October 21, 2022 Colour Blindness ▪ About 10% of the male population and about 1% of the female population have some form of colour vision deficiency ▪ Most commonly a lack of either the L-cones (protanopia) or the M-cones (deuteranopia) ▪ both of these result in an inability to distinguish red and green
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    October 21, 2022 Visual Field Visual field [Information Visualization, Colin Ware, 2013]
  17. Beat Signer - Department of Computer Science - [email protected] 17

    October 21, 2022 Peripheral Vision ▪ Pixel density much higher in the centre of our view (fovea) ▪ fovea has around 160’000 cone cells/mm2 and the rest only 9000 cone cells/mm2 ▪ fovea cone cells have 1:1 connection to ganglion neuron cells while multiple cone cells outside of the fovea a grouped to a single ganglion neuron cell (compression) ▪ Brain’s visual cortex devotes about 50% of its processing to input from the fovea (1% of the retina) ▪ We have very poor peripheral vision ▪ but eyes move rapidly (about 3 times/s) to focus fovea on different parts of the environment ▪ brain “fills in” the gaps
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    October 21, 2022 Ninio's Extinction Illusion
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    October 21, 2022 Peripheral Vision ▪ Guides fovea towards objects matching our goals ▪ low-resolution cues to guide eye movements ▪ Good in detecting motion ▪ Better view in the dark ▪ rods-only vision ▪ given that there are no rods in the fovea, better to not directly focus on object in low-light conditions ▪ Might for example influence where we should show messages in a user interface ▪ place important information where users will be looking ▪ only neural networks that start in the fovea are involved in reading - cannot read in the periphery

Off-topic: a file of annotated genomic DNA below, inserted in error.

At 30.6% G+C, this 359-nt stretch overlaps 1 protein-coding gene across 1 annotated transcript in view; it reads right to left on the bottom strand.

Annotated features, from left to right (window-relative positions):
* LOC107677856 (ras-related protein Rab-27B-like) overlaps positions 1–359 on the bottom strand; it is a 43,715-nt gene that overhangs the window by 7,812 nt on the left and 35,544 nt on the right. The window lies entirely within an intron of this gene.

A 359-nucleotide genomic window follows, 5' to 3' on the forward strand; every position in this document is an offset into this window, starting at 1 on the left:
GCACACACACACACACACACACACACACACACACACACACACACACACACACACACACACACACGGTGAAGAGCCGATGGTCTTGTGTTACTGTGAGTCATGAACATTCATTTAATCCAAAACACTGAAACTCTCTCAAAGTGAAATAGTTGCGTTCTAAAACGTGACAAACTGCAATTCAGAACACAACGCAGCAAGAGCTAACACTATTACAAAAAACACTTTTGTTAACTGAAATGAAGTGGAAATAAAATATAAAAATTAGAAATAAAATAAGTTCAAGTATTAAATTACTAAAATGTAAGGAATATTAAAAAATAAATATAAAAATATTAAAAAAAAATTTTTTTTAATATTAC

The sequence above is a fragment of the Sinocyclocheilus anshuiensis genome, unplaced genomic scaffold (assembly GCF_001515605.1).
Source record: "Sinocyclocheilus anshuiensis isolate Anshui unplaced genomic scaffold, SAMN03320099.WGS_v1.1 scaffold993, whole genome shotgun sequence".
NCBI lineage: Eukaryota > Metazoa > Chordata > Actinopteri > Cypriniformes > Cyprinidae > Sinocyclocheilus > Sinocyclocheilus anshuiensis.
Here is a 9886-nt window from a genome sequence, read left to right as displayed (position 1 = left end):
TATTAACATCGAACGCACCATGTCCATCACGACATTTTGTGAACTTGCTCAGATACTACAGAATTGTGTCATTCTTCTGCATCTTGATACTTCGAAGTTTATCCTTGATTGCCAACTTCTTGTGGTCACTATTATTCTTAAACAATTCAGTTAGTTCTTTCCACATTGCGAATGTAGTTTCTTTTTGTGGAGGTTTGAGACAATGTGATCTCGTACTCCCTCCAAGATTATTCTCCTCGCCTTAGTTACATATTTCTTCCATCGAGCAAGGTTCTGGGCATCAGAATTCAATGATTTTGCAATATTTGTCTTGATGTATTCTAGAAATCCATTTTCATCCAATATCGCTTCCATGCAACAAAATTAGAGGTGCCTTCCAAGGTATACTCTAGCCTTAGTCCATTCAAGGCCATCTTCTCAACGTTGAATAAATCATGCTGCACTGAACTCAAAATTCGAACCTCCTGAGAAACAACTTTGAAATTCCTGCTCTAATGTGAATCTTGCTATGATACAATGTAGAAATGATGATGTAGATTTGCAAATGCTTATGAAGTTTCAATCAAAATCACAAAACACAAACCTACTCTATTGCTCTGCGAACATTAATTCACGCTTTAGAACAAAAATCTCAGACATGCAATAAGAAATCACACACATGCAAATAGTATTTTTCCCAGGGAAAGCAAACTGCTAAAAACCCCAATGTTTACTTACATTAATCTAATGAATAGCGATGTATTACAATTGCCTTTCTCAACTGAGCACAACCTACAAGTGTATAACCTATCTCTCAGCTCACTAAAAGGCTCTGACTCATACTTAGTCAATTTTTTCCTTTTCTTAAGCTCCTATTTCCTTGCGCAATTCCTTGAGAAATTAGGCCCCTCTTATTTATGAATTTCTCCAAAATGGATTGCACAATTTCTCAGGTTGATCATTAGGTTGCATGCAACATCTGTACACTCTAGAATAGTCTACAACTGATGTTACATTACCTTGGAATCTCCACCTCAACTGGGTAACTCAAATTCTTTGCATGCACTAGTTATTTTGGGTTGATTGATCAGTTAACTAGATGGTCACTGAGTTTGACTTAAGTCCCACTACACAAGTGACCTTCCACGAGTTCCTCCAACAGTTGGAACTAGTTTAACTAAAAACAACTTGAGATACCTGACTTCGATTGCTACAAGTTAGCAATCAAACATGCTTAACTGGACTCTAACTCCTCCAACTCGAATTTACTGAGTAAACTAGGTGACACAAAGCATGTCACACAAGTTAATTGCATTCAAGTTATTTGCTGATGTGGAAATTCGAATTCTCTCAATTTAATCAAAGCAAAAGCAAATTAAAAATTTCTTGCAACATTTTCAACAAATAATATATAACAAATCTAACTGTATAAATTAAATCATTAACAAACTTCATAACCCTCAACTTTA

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    October 21, 2022 Perception ▪ Perception of the world around us is not an exact depiction of what is there ▪ Perception is heavily biased by ▪ the past (our experience) ▪ the present (current context) ▪ the future (our goals)
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    October 21, 2022 Perception Biased by Past (Experience) ▪ Perceptual priming ▪ Familiar perceptual patterns/frames ▪ e.g. do not suddenly switch the order of buttons in an interface ▪ Habituation ▪ e.g. same warning appearing again and again → users will not bother to read them anymore ▪ Attentional blink ▪ after spotting something important, we are nearly blind to other visual stimuli for 0.15 to 0.45 seconds